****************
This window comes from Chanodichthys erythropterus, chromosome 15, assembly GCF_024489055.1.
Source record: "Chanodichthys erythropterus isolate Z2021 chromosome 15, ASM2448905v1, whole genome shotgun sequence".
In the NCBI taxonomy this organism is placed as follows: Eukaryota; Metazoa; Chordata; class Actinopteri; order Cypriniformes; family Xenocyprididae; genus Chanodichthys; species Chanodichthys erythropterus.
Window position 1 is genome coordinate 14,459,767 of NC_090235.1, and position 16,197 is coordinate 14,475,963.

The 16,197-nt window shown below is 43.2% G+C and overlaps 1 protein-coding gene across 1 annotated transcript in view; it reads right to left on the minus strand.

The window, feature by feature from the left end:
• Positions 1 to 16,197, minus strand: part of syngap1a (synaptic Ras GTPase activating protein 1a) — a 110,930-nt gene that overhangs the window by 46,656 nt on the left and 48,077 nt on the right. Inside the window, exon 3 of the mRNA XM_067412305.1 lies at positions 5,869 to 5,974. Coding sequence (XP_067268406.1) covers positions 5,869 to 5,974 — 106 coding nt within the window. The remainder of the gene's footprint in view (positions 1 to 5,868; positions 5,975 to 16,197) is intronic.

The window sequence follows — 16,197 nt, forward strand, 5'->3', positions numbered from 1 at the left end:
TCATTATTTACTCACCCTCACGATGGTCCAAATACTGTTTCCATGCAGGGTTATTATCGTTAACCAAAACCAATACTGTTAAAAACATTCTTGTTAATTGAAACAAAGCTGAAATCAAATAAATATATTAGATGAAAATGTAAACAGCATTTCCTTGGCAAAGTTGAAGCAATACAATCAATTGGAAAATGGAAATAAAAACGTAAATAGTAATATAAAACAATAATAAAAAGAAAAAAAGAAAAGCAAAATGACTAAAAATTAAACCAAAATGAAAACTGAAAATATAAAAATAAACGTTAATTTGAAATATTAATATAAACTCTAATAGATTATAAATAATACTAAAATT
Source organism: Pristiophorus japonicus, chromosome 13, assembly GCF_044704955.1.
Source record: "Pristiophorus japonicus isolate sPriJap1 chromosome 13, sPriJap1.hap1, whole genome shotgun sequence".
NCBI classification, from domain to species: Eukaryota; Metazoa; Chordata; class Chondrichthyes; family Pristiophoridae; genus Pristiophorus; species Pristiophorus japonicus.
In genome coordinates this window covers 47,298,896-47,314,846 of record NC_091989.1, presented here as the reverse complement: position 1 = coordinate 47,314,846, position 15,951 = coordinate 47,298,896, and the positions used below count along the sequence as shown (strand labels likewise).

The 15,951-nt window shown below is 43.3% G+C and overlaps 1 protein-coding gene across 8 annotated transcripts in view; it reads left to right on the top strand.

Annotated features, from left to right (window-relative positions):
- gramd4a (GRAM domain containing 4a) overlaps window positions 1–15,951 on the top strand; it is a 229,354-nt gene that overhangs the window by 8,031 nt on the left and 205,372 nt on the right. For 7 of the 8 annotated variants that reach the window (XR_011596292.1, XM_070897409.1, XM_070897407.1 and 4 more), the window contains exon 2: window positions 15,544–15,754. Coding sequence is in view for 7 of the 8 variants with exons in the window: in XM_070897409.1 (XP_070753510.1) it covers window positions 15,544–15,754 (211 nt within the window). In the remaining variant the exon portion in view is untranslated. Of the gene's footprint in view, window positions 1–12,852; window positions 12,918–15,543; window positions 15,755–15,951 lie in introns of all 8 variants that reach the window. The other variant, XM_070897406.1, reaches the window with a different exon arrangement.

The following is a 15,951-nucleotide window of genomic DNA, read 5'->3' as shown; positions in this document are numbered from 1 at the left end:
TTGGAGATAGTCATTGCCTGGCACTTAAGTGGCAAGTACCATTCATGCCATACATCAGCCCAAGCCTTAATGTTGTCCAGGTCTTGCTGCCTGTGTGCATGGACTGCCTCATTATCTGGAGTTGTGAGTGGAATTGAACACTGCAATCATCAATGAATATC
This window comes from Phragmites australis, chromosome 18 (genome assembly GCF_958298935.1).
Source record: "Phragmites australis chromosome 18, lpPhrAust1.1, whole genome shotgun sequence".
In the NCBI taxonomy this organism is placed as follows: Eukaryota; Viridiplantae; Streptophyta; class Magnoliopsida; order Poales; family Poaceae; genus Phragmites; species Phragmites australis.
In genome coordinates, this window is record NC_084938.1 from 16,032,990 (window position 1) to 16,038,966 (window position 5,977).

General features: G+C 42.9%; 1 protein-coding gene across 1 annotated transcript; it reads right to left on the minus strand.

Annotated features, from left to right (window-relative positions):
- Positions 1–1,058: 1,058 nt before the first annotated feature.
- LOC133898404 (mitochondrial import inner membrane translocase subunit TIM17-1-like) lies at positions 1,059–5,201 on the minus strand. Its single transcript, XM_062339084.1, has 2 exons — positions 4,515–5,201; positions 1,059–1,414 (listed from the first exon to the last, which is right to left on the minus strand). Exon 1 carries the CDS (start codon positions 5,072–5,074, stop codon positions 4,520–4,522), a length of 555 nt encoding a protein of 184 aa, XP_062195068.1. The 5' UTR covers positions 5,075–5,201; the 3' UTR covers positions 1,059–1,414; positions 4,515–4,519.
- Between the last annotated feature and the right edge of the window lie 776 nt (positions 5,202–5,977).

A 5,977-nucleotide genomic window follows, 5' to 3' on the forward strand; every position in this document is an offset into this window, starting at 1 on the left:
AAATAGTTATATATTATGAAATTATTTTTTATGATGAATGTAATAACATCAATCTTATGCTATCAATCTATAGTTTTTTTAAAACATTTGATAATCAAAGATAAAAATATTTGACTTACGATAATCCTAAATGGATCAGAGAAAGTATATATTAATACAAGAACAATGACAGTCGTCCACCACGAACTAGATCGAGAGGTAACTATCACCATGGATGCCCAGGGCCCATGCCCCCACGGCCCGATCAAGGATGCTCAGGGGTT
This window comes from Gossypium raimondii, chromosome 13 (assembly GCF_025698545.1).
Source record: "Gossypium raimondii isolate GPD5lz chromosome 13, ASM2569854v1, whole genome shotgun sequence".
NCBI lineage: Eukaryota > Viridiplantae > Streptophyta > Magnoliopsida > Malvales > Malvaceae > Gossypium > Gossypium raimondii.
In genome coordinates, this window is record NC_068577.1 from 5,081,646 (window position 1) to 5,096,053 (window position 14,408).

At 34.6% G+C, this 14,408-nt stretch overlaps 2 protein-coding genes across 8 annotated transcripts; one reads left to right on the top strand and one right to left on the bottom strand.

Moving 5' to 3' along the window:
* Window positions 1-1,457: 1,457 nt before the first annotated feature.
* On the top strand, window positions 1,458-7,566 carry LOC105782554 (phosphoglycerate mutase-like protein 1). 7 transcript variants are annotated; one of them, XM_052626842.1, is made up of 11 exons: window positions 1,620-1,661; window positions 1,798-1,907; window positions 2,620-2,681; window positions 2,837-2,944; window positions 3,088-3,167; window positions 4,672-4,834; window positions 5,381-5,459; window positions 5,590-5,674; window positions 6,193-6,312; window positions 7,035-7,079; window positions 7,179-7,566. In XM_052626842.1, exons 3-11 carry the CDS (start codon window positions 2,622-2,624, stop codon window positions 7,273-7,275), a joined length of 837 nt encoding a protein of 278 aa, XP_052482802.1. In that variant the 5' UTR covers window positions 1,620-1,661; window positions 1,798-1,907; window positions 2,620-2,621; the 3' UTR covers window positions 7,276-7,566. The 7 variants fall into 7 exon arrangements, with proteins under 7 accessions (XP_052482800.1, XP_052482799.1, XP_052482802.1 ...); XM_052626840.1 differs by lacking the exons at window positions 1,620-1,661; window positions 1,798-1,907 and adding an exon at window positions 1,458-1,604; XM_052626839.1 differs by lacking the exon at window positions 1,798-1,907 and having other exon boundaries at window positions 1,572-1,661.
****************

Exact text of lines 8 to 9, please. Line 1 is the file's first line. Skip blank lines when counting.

The window sequence follows — 16,197 nt, forward strand, 5'->3', positions numbered from 1 at the left end:
TCATTATTTACTCACCCTCACGATGGTCCAAATACTGTTTCCATGCAGGGTTATTATCGTTAACCAAAACCAATACTGTTAAAAACATTCTTGTTAATTGAAACAAAGCTGAAATCAAATAAATATATTAGATGAAAATGTAAACAGCATTTCCTTGGCAAAGTTGAAGCAATACAATCAATTGGAAAATGGAAATAAAAACGTAAATAGTAATATAAAACAATAATAAAAAGAAAAAAAGAAAAGCAAAATGACTAAAAATTAAACCAAAATGAAAACTGAAAATATAAAAATAAACGTTAATTTGAAATATTAATATAAACTCTAATAGATTATAAATAATACTAAAATT